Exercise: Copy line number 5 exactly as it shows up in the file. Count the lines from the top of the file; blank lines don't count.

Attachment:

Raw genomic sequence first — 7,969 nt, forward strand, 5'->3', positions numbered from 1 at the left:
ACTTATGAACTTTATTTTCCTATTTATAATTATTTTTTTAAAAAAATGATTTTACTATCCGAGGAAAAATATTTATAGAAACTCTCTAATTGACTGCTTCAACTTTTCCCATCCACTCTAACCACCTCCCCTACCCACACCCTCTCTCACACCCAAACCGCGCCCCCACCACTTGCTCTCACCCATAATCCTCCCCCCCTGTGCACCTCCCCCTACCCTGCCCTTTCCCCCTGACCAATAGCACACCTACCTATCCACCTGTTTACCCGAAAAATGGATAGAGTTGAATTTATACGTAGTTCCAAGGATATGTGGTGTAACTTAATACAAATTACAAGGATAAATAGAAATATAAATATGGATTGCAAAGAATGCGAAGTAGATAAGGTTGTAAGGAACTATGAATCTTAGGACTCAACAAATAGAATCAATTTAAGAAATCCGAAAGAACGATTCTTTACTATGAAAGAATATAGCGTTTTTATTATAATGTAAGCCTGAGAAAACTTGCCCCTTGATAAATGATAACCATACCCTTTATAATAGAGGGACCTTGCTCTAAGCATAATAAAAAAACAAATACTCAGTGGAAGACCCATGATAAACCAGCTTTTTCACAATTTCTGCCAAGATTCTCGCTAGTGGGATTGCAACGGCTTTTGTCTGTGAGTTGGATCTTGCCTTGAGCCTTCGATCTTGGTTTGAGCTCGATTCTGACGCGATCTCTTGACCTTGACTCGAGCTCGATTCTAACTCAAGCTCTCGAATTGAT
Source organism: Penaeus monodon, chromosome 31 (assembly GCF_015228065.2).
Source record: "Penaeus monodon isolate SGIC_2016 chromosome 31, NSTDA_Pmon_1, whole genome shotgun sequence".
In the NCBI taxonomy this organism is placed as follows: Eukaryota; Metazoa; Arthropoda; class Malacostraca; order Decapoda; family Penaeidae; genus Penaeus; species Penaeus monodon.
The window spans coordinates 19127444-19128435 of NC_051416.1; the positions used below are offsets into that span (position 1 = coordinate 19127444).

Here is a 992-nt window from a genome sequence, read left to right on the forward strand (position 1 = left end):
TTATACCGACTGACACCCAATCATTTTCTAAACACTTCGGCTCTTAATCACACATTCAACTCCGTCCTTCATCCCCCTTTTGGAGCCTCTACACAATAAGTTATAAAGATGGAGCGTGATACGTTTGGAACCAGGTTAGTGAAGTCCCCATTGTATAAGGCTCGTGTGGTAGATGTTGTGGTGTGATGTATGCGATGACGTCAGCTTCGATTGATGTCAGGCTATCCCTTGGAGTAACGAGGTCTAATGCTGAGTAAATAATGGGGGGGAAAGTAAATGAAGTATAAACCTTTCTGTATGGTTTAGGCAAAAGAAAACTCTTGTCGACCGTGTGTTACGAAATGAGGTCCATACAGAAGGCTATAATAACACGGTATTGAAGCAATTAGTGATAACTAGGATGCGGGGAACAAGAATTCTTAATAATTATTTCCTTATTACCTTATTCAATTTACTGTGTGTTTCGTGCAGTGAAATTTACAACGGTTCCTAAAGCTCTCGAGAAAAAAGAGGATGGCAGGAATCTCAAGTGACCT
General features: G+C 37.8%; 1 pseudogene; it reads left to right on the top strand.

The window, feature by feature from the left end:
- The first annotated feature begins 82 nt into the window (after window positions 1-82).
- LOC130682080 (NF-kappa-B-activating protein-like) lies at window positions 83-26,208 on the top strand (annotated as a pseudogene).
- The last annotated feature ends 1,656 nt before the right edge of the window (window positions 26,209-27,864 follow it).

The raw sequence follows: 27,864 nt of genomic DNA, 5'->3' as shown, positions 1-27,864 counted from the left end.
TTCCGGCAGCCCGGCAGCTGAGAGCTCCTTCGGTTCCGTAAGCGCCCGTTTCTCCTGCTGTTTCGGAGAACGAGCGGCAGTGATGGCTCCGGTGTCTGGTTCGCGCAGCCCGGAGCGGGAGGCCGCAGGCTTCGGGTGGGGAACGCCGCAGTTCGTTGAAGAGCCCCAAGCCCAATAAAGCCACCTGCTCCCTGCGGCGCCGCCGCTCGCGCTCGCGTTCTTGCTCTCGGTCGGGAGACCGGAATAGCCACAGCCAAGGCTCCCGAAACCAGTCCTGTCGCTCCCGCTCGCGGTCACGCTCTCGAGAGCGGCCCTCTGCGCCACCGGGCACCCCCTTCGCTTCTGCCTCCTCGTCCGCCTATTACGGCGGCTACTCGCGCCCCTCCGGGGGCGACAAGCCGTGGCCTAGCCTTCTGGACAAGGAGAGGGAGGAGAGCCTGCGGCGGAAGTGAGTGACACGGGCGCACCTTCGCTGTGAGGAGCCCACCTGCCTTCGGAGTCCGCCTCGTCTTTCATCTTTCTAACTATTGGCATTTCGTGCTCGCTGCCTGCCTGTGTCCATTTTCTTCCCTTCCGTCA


In the NCBI taxonomy this organism is placed as follows: Eukaryota; Metazoa; Arthropoda; class Malacostraca; order Decapoda; family Penaeidae; genus Penaeus; species Penaeus monodon.